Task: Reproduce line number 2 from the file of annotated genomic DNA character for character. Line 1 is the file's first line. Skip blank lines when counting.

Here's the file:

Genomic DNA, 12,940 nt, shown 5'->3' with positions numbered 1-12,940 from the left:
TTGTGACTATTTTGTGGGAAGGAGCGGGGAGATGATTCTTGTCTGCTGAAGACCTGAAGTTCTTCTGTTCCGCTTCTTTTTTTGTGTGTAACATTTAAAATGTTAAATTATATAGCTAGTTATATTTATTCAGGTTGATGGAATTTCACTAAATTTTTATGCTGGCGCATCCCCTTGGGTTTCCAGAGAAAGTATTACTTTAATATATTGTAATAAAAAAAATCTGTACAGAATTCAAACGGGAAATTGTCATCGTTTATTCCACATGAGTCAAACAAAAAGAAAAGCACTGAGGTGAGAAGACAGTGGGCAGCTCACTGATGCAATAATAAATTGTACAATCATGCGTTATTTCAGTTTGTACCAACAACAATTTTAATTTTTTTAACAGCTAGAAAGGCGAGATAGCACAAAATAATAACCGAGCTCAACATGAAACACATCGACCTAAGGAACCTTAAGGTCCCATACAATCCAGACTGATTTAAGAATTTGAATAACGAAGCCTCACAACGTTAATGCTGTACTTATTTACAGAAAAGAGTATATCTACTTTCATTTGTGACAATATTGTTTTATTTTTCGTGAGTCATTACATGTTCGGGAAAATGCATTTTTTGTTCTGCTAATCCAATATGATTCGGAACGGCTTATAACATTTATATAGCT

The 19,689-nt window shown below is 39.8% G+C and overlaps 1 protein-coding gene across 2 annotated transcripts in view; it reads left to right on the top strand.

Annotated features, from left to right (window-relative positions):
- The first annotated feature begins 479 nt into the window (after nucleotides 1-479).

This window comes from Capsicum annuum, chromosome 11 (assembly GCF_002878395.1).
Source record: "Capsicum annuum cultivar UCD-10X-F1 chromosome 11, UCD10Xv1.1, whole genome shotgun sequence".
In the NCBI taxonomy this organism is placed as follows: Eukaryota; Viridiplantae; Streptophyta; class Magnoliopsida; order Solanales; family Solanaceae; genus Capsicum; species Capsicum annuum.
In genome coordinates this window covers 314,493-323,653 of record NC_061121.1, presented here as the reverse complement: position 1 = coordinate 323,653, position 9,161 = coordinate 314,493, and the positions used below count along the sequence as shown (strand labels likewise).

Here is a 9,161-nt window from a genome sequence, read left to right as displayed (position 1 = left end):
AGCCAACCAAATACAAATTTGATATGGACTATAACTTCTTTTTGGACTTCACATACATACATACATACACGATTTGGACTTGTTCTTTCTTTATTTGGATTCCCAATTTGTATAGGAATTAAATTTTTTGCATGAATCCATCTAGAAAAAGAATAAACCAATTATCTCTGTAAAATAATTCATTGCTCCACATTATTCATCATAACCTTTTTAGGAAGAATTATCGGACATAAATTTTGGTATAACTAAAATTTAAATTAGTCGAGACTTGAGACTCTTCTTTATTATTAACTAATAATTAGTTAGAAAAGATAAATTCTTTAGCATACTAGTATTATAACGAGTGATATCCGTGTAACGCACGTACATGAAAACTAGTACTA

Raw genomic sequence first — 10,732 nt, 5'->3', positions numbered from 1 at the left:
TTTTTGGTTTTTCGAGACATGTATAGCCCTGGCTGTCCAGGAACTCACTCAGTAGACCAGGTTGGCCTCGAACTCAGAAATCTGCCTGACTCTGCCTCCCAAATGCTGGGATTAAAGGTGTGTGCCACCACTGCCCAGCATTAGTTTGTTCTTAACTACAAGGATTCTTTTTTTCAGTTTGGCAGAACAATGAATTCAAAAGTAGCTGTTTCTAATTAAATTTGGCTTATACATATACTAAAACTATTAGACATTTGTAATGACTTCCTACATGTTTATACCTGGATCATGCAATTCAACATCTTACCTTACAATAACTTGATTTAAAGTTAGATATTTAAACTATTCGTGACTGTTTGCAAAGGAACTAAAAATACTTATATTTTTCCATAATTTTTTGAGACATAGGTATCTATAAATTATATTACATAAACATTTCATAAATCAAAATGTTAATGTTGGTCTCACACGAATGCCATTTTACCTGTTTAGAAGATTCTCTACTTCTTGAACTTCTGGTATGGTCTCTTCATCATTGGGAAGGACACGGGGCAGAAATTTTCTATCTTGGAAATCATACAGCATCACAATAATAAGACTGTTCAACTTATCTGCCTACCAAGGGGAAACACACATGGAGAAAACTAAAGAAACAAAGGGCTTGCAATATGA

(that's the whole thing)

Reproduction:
TTGTGACTATTTTGTGGGAAGGAGCGGGGAGATGATTCTTGTCTGCTGAAGACCTGAAGTTCTTCTGTTCCGCTTCTTTTTTTGTGTGTAACATTTAAAATGTTAAATTATATAGCTAGTTATATTTATTCAGGTTGATGGAATTTCACTAAATTTTTATGCTGGCGCATCCCCTTGGGTTTCCAGAGAAAGTATTACTTTAATATATTGTAATAAAAAAAATCTGTACAGAATTCAAACGGGAAATTGTCATCGTTTATTCCACATGAGTCAAACAAAAAGAAAAGCACTGAGGTGAGAAGACAGTGGGCAGCTCACTGATGCAATAATAAATTGTACAATCATGCGTTATTTCAGTTTGTACCAACAACAATTTTAATTTTTTTAACAGCTAGAAAGGCGAGATAGCACAAAATAATAACCGAGCTCAACATGAAACACATCGACCTAAGGAACCTTAAGGTCCCATACAATCCAGACTGATTTAAGAATTTGAATAACGAAGCCTCACAACGTTAATGCTGTACTTATTTACAGAAAAGAGTATATCTACTTTCATTTGTGACAATATTGTTTTATTTTTCGTGAGTCATTACATGTTCGGGAAAATGCATTTTTTGTTCTGCTAATCCAATATGATTCGGAACGGCTTATAACATTTATATAGCT